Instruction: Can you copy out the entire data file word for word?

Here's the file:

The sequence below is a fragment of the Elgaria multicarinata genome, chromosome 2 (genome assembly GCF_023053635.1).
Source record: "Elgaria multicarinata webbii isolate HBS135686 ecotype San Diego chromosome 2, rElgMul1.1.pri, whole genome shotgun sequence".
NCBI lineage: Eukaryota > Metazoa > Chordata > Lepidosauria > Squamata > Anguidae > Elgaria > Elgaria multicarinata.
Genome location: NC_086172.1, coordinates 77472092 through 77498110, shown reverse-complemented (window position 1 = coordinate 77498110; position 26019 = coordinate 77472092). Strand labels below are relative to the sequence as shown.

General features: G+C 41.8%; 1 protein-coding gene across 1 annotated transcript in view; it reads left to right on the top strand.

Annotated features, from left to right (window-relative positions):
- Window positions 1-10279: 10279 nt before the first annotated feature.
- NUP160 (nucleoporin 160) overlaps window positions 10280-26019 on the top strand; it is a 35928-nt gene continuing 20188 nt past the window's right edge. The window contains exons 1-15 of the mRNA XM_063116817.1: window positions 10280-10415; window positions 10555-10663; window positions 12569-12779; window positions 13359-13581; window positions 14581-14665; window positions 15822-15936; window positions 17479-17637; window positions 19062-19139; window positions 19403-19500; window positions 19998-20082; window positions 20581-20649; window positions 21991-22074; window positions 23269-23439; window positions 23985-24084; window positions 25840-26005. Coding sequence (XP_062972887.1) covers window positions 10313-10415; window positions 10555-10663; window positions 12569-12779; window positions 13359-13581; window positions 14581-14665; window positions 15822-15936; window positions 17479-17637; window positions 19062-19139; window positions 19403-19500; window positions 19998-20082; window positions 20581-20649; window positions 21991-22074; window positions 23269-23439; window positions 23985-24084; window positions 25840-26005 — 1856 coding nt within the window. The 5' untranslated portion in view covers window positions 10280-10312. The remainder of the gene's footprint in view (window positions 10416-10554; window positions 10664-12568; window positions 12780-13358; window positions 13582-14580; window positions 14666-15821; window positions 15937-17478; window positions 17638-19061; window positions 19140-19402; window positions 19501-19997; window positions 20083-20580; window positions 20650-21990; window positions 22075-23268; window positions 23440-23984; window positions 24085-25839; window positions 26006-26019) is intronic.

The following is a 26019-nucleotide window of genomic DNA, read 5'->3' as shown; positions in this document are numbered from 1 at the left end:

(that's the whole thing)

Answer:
The sequence below is a fragment of the Elgaria multicarinata genome, chromosome 2 (genome assembly GCF_023053635.1).
Source record: "Elgaria multicarinata webbii isolate HBS135686 ecotype San Diego chromosome 2, rElgMul1.1.pri, whole genome shotgun sequence".
NCBI lineage: Eukaryota > Metazoa > Chordata > Lepidosauria > Squamata > Anguidae > Elgaria > Elgaria multicarinata.
Genome location: NC_086172.1, coordinates 77472092 through 77498110, shown reverse-complemented (window position 1 = coordinate 77498110; position 26019 = coordinate 77472092). Strand labels below are relative to the sequence as shown.

General features: G+C 41.8%; 1 protein-coding gene across 1 annotated transcript in view; it reads left to right on the top strand.

Annotated features, from left to right (window-relative positions):
- Window positions 1-10279: 10279 nt before the first annotated feature.
- NUP160 (nucleoporin 160) overlaps window positions 10280-26019 on the top strand; it is a 35928-nt gene continuing 20188 nt past the window's right edge. The window contains exons 1-15 of the mRNA XM_063116817.1: window positions 10280-10415; window positions 10555-10663; window positions 12569-12779; window positions 13359-13581; window positions 14581-14665; window positions 15822-15936; window positions 17479-17637; window positions 19062-19139; window positions 19403-19500; window positions 19998-20082; window positions 20581-20649; window positions 21991-22074; window positions 23269-23439; window positions 23985-24084; window positions 25840-26005. Coding sequence (XP_062972887.1) covers window positions 10313-10415; window positions 10555-10663; window positions 12569-12779; window positions 13359-13581; window positions 14581-14665; window positions 15822-15936; window positions 17479-17637; window positions 19062-19139; window positions 19403-19500; window positions 19998-20082; window positions 20581-20649; window positions 21991-22074; window positions 23269-23439; window positions 23985-24084; window positions 25840-26005 — 1856 coding nt within the window. The 5' untranslated portion in view covers window positions 10280-10312. The remainder of the gene's footprint in view (window positions 10416-10554; window positions 10664-12568; window positions 12780-13358; window positions 13582-14580; window positions 14666-15821; window positions 15937-17478; window positions 17638-19061; window positions 19140-19402; window positions 19501-19997; window positions 20083-20580; window positions 20650-21990; window positions 22075-23268; window positions 23440-23984; window positions 24085-25839; window positions 26006-26019) is intronic.

The following is a 26019-nucleotide window of genomic DNA, read 5'->3' as shown; positions in this document are numbered from 1 at the left end: